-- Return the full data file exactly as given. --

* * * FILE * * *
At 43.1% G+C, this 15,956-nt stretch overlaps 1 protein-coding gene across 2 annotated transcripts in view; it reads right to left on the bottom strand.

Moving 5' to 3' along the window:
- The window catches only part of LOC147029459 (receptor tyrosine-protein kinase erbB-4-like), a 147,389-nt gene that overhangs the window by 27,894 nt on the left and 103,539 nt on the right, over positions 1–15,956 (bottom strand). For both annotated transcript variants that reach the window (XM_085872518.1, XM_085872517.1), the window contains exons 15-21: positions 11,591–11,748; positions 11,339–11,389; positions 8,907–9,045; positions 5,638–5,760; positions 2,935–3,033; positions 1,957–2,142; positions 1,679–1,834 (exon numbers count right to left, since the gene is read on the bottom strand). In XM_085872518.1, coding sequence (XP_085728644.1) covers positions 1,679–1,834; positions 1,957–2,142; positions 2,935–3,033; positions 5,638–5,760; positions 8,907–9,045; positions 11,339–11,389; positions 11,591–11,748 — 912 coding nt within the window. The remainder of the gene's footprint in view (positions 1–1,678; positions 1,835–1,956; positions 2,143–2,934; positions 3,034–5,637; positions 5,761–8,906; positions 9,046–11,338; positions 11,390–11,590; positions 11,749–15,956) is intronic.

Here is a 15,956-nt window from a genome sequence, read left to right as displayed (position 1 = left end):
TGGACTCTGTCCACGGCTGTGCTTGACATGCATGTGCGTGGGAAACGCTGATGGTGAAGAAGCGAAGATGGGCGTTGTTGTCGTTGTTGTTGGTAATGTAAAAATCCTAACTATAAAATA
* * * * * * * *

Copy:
At 43.1% G+C, this 15,956-nt stretch overlaps 1 protein-coding gene across 2 annotated transcripts in view; it reads right to left on the bottom strand.

Moving 5' to 3' along the window:
- The window catches only part of LOC147029459 (receptor tyrosine-protein kinase erbB-4-like), a 147,389-nt gene that overhangs the window by 27,894 nt on the left and 103,539 nt on the right, over positions 1–15,956 (bottom strand). For both annotated transcript variants that reach the window (XM_085872518.1, XM_085872517.1), the window contains exons 15-21: positions 11,591–11,748; positions 11,339–11,389; positions 8,907–9,045; positions 5,638–5,760; positions 2,935–3,033; positions 1,957–2,142; positions 1,679–1,834 (exon numbers count right to left, since the gene is read on the bottom strand). In XM_085872518.1, coding sequence (XP_085728644.1) covers positions 1,679–1,834; positions 1,957–2,142; positions 2,935–3,033; positions 5,638–5,760; positions 8,907–9,045; positions 11,339–11,389; positions 11,591–11,748 — 912 coding nt within the window. The remainder of the gene's footprint in view (positions 1–1,678; positions 1,835–1,956; positions 2,143–2,934; positions 3,034–5,637; positions 5,761–8,906; positions 9,046–11,338; positions 11,390–11,590; positions 11,749–15,956) is intronic.

Here is a 15,956-nt window from a genome sequence, read left to right as displayed (position 1 = left end):
TGGACTCTGTCCACGGCTGTGCTTGACATGCATGTGCGTGGGAAACGCTGATGGTGAAGAAGCGAAGATGGGCGTTGTTGTCGTTGTTGTTGGTAATGTAAAAATCCTAACTATAAAATA